After thinking more about Prusa Printers’ astonishing production figures, I’m now wondering whether consumer 3D printing is back.
When did it go away? Was it ever a thing?
It was, at least in a perceptual way. Once the initial patents for basic 3D printing processes expired after decades in 2009, a number of startups emerged, producing ultra-low cost – but very rough – desktop 3D printers. Multiple entrepreneurs took up the marketing angle of selling these devices to general consumers, a huge potential market.
Their marketing efforts enabled several companies to dramatically boost their stock prices, venture capital raised, and of course, personal bonuses.
But it was all for nought, as there were several technical, social and financial barriers that were not handled with that generation of desktop 3D printers. Once the public realized this, the bubble of interest collapsed, much in the manner that Gartner describes in their usually accurate Hype Cycle concept.
Their concept includes the notion of a huge initial boost in interest, followed by a Trough of Disillusionment, as initial hopes become anchored to lesser capabilities of reality. But at the end of the Hype Cycle sequence is the Plateau of Productivity, where surviving participants ingeniously leverage the technology into its true, final and productive uses.
I’ve been watching for this final stage, and have yet to see it truly emerge.
In 2014-2016 as interest in consumer 3D printing waned, many startup companies failed. Countless identical Kickstarter ventures launched and failed. Money was lost and the few survivors who weren’t subsided by larger organizations pivoted into other markets. Some succeeded tremendously, like Ultimaker, but many others are now forgotten.
But now we see that Prusa Printers, a company that literally manufactures the same type of desktop 3D printer that in 2010 everyone had hoped would be the “consumer 3D printer”, has absolutely massive sales levels. The same could be said of several other desktop 3D printer manufacturers, including LulzBot, Ultimaker, XYZprinting and several others, all selling at record levels, far beyond the sales of 2012-14.
That statistic does pose a question: is consumer 3D printing coming back? Does all the demand for these consumer-like devices indicate a new wave of interest? Are all those sales going to consumers?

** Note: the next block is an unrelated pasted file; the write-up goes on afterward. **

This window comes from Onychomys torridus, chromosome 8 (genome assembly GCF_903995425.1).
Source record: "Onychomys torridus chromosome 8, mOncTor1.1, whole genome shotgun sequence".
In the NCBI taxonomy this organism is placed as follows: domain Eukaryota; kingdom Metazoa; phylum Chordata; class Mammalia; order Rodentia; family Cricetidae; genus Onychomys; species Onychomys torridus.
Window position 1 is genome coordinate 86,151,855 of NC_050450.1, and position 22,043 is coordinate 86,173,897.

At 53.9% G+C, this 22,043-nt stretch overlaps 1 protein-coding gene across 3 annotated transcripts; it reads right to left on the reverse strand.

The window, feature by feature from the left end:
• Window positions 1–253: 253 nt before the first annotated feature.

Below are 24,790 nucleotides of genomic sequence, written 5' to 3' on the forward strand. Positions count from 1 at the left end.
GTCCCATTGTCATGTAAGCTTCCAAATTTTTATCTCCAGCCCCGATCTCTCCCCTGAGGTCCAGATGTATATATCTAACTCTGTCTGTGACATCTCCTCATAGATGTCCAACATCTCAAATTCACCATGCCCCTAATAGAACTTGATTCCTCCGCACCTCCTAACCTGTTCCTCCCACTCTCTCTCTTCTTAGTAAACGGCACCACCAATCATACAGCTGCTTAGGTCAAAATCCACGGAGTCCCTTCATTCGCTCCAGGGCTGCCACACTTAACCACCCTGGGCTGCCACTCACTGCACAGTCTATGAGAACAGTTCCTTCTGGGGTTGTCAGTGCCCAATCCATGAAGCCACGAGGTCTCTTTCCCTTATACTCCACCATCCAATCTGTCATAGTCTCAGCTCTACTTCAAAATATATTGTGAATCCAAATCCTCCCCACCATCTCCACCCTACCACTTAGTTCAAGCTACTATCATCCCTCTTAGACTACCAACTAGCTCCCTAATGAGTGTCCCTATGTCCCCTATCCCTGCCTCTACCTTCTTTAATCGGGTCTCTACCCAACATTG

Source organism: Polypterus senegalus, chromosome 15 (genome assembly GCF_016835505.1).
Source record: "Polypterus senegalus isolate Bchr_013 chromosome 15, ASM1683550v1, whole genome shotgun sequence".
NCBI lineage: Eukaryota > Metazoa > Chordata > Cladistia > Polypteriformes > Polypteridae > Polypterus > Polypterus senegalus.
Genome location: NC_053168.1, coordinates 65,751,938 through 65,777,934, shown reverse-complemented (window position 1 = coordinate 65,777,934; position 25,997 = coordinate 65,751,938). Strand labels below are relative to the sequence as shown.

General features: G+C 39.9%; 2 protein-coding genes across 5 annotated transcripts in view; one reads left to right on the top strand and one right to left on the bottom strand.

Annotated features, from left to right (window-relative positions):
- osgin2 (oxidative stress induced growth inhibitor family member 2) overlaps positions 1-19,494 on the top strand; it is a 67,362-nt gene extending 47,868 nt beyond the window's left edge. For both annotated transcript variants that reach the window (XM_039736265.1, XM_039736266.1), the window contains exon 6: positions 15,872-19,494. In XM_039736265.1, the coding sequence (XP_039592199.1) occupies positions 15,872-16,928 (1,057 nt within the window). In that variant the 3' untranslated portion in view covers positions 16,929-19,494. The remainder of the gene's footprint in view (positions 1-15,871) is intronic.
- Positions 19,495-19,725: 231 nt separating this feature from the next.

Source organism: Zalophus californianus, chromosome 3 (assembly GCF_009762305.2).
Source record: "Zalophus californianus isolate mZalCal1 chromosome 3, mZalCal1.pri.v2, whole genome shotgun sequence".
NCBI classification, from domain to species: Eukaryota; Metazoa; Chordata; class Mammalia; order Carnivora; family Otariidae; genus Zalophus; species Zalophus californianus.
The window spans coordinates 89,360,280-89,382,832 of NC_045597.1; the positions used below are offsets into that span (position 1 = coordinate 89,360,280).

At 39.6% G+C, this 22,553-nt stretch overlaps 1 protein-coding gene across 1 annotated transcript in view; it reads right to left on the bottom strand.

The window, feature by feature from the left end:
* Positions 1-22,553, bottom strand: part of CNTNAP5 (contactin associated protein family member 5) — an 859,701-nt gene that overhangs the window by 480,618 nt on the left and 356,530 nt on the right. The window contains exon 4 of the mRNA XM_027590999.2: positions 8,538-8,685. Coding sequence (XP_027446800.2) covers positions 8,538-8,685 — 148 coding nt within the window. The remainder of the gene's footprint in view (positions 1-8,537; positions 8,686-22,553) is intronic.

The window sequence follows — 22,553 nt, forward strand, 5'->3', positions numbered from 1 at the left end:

I’m thinking – no.
The reasons for the “no” in my mind is simply that very few, if any, of the consumer barriers existing in 2014 have been breeched. Let’s take a look:
Desktop 3D printers are somewhat more reliable than initial machines, but are still far from the levels of reliability required for true consumer use
Equipment pricing has dropped in a way. The market is segmented into two: ultra-low-cost Asian machines with few features, minimal safety features and requiring a ton of technical expertise for operation; and a higher priced market of machines that are more reliable, easier to use. Consumers would prefer the latter, and their prices are still too high
In spite of several attempts, no one seems to have invented a truly easy way for anyone (and I mean consumers) to create their own printable 3D models. We still have free tools that don’t do very much or incredibly expensive professional tools that are very hard to learn
Finally, and this is the stake in the heart of consumer 3D printing, there is no “killer app”, or specific need for a consumer to do 3D printing. If a consumer had one, what could they practically do with it? No, printing spare parts is not a thing because manufacturers greedily keep all their designs secret, leaving not much other than printing more plastic dragons
If these barriers are still in force, who then, is buying all these desktop machines. Some ideas:
Existing operators are buying more machines. I personally have 8-10 machines, and I suspect most personal 3D printer operators have more than one machine, and upgrades are frequent
Machines are being acquired by educational institutions as 3D design is increasingly being incorporated into learning programs
The growing number of public makerspaces, some in libraries, are buying desktop 3D printing equipment
The increasing capabilities of desktop machines is attracting more designers and professionals who use them for prototyping in unusual materials
Long-term 3D printer workshops are adding the now powerfully capable desktop equipment to add to or replace their traditional industrial equipment
These parties are more than sufficient to generate huge sales of desktop equipment for the involved manufacturers.
But is consumer 3D printing back? Not yet, friends.